Monday, March 24, 2014

Paul’s Missional Theology (acc. to NT Wright)



Mar 24, 2014 @ 5:05 By Scot McKnight 3 Comments

So what were Paul’s aims? What was he doing? What did he think he was doing? (Paul and the Faithfulness of God)
To see Paul as the philosopher who provided the ideological validation for the worldwide rule of Jesus would hardly capture the whole of his thought, but it would possess more than a grain of truth, and one regularly screened out. Paul was precisely not an isolated, detached thinker. That is why the isolated thinkers in the western academic tradition have had such difficulty with him, seeing confusion in his pastoral skill and contradiction in his subtle paradoxes. He was a man of action, of performative fulfilment. He was both thinker and doer, regarding his thinking as itself a form of worship, and his doing, too, as a sacrificial offering through which to implement the already-accomplished achievement of the Messiah. He was an integrated whole: razor-sharp mind and passionate heart working together (1475-6).
I want in this chapter to argue that Paul’s practical aim was the creation and maintenance of particular kinds of communities; that the means to their creation and maintenance was the key notion of reconciliation; and that these communities, which he regarded as the spirit-inhabited Messiah-people, constituted at least in his mind and perhaps also in historical truth a new kind of reality, embodying a new kind of philosophy, of religion and of politics, and a new kind of combination of those; and all of this within the reality we studied in the previous chapter, a new kind of Jewishness, a community of new covenant, a community rooted in a new kind of prayer. Call this practical ecclesiology, or indeed missiology, if you like; but whereas those phrases might be taken today to imply the mere pragmatics of a theory already thought through, for Paul there was always a complex give-and-take between the impulse and imperative of the gospel and the stubborn realities of communities and individuals (1476).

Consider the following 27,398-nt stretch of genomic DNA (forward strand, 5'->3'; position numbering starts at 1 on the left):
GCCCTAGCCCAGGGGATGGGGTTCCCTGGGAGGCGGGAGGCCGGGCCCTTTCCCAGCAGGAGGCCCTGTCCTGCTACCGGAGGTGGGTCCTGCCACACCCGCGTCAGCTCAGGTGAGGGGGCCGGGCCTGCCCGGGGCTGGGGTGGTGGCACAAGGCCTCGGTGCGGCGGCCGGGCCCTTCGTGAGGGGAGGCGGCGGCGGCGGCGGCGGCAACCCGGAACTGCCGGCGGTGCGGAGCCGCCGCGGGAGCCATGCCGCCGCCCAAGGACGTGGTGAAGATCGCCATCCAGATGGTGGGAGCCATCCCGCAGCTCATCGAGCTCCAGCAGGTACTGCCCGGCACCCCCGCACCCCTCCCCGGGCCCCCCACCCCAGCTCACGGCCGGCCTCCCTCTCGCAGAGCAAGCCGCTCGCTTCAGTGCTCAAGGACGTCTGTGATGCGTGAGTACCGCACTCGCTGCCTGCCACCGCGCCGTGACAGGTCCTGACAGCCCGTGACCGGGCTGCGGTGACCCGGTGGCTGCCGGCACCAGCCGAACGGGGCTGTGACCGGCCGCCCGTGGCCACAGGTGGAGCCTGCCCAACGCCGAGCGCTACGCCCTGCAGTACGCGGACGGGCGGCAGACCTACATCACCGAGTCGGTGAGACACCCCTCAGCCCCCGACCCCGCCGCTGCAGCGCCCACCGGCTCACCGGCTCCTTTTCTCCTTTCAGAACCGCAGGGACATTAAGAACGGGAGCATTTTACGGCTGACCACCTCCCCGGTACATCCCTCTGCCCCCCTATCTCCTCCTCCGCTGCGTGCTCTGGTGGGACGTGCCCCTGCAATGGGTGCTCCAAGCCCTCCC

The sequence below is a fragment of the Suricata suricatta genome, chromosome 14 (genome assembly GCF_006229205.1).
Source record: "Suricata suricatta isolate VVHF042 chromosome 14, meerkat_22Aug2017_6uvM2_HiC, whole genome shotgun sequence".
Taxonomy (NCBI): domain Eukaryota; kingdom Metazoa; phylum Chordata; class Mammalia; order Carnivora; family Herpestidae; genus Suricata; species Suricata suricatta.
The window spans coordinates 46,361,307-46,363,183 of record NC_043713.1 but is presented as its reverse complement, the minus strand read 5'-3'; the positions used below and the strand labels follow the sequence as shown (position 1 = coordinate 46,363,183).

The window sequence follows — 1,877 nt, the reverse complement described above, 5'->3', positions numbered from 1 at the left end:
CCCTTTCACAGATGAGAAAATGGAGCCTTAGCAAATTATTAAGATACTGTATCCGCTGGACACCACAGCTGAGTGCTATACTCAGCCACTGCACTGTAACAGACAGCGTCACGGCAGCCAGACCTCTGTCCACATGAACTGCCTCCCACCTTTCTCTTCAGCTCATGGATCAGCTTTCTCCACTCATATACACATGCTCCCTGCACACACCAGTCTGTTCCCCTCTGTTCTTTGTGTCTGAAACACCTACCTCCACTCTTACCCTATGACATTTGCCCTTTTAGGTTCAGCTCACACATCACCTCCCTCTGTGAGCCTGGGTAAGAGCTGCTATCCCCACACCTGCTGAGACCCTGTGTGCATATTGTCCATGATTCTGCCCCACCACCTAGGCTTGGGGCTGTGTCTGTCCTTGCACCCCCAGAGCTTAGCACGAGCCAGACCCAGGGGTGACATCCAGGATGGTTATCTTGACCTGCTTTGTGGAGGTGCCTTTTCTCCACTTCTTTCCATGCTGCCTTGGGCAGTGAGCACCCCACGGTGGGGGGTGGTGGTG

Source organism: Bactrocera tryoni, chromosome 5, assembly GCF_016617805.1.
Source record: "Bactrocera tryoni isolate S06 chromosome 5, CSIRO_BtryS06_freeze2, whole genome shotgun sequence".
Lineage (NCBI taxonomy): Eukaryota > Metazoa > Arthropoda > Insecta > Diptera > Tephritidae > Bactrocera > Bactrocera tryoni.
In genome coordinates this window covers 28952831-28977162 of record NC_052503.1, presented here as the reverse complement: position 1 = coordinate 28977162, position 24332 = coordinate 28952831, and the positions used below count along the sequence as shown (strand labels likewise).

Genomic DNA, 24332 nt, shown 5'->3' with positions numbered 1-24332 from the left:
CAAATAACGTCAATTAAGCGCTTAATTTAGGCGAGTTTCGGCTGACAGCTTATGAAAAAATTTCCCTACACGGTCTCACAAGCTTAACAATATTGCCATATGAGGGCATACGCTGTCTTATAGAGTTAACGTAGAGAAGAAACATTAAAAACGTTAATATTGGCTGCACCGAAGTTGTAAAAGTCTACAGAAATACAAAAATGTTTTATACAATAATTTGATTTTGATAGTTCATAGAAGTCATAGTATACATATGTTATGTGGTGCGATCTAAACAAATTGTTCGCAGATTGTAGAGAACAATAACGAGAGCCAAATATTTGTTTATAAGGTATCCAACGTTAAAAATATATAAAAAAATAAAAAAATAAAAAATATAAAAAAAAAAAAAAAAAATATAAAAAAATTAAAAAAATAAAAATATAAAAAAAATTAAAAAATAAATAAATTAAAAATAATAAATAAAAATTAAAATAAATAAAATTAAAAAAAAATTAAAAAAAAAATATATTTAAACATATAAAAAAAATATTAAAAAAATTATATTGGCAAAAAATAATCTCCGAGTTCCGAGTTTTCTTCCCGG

And Wright opens the door to his desk for us to see notes of what will be in the next volume in this series:
What I propose in this final chapter, then, is an outline of Paul’s aims and indeed his achievements, but on a broader canvas than is normally allowed. I cherish the hope that the final volume in this series will deal more directly, in summary of the whole, with the question of early Christian missiology (1483).

Wright knows the problems come from various angles: Medieval and Reformation emphases have been on getting saved in order to go to heaven while the Enlightenment claimed God had nothing to do with this world, in effect, cordoning off Paul into the compartment at the end of the shelf called “religion.” Wright’s ecclesial vision for Paul takes on a particular aim:
My proposal here is not entirely new, nor would it be credible if it were. But approaching it this way may reveal new aspects of a well-known per- spective, and indeed bring us back to the task we set ourselves at the outset, that of drawing history and theology themselves closer together. My proposal is that Paul’s aims and intentions can be summarized under the word katallagē, reconciliation (1487).

In two directions: with God, with others. All in a  new creation key, as seen in 2 Corinthians 5:13-6:2. This does not make Paul a social worker, a politician, or a utopian postmillennialist, but a believer that God was at work renewing creation.